It sounds a no-brainer. Offer the flies something tasty to eat that doesn’t keep moving and swishing its tail, and they might prefer to feed there. However, a recently published study suggests that it is notthat simple.
Tracey L Tam and Saundra Tenbroeck of the Department of Animal Sciences, University of Florida, Gainesville, and Jerome Hogsette of the USDA-ARS Center for Medical, Agricultural and Veterinary Entomology in Gainsesville, conducted a study to investigate whether sticky traps could be used to help protect horses from the bites of the stable fly, Stomoxys calcitrans.
Stomoxys calcitran causes irritation and distress to a variety of animals (and humans). Adults of both sexes are vicious blood-feeders and inflict painful bites with their long piercing proboscis. Their preferred feeding sites are on the lower legs of horses and cattle, and around the ankles in humans.
The study set out to see how well commercially available fly traps placed at various distances from a horse provide protection from stable fly bites.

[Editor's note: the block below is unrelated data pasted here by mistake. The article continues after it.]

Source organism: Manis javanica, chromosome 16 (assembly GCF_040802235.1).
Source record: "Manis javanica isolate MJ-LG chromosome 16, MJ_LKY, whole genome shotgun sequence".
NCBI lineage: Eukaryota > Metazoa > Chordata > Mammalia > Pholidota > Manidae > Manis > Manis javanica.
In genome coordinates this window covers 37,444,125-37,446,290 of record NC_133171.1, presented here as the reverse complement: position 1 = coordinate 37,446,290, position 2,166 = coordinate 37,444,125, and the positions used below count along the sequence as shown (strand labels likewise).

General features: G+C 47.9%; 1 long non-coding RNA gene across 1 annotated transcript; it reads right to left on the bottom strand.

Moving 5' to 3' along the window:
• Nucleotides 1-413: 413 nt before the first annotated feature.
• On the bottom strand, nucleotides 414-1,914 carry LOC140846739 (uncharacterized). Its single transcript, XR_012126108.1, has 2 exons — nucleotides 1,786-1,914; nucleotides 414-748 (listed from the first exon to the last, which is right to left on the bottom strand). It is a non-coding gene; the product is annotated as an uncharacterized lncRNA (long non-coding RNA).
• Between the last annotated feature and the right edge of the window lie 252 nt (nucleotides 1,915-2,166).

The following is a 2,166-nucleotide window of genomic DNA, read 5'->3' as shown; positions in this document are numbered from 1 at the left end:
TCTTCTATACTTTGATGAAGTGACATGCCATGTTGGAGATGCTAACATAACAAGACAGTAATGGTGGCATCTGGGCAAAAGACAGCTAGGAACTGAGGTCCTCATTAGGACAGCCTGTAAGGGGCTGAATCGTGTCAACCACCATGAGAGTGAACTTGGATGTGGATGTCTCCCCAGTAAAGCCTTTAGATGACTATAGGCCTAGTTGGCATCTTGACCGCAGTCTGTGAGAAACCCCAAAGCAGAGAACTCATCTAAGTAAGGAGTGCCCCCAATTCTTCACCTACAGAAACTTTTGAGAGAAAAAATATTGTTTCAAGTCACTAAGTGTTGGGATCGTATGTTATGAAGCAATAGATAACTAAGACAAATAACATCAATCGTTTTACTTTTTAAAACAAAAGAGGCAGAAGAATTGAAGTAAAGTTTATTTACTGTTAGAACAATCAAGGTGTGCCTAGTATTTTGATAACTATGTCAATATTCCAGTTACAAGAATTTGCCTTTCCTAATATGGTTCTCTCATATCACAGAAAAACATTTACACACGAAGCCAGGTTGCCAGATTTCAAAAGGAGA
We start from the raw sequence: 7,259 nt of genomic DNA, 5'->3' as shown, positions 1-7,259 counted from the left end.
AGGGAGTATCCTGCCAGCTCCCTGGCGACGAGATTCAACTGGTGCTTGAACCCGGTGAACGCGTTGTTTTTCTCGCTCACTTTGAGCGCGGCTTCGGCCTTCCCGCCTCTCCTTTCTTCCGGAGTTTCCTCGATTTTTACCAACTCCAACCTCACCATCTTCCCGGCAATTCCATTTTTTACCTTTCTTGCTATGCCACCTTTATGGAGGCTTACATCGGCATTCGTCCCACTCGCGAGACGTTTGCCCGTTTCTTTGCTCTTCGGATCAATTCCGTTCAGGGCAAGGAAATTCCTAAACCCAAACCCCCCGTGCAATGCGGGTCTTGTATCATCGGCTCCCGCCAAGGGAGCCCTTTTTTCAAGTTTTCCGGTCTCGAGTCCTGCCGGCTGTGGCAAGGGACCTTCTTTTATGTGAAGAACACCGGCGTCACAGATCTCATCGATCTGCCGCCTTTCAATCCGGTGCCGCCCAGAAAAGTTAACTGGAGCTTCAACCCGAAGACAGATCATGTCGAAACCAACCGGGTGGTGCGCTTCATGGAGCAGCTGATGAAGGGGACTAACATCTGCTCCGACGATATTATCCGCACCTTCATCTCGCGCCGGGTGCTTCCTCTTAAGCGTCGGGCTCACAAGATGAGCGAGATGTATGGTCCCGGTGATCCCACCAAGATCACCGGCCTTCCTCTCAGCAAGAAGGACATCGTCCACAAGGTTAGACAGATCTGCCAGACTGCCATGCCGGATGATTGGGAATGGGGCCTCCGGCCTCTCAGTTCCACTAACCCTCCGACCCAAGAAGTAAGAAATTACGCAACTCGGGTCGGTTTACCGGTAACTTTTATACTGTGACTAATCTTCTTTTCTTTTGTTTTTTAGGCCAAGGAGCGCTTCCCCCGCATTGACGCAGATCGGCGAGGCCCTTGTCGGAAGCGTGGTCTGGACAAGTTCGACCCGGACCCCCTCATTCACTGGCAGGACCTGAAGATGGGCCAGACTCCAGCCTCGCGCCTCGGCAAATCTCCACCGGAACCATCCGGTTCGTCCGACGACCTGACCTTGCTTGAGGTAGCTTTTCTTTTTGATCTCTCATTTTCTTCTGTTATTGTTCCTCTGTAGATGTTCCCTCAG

The researchers applied fluorescent dust to the eight chestnut mares used in the study. This allowed them to identify which flies had fed off the horse. Different coloured dust was used on different days.
They found that more than 40% of flies captured on traps placed closest to the horses were marked and had fed on the horse before getting caught. So, the traps had not stopped the flies visiting the horses.
Some trapped flies were marked with more than one colour, indicating that flies could visit the horses more than once without being trapped.
Some marked and unmarked stable flies showed signs of blood in their guts indicating recent feeding.
The authors conclude that, although the traps caught ample numbers of stable flies, they did not prevent them feeding on the horses.
They suggest: “More work is needed to determine optimal trap placement and densities required to maximize stable fly management with traps.”
For more details, see:
Can attractive sticky traps be used to protect horses from the bites of Stomoxys calcitrans (L.) (Diptera: Muscidae).
Tam TL, Hogsette J, TenBroeck S.
J Econ Entomol. 2019 Jun 22. pii: toz134.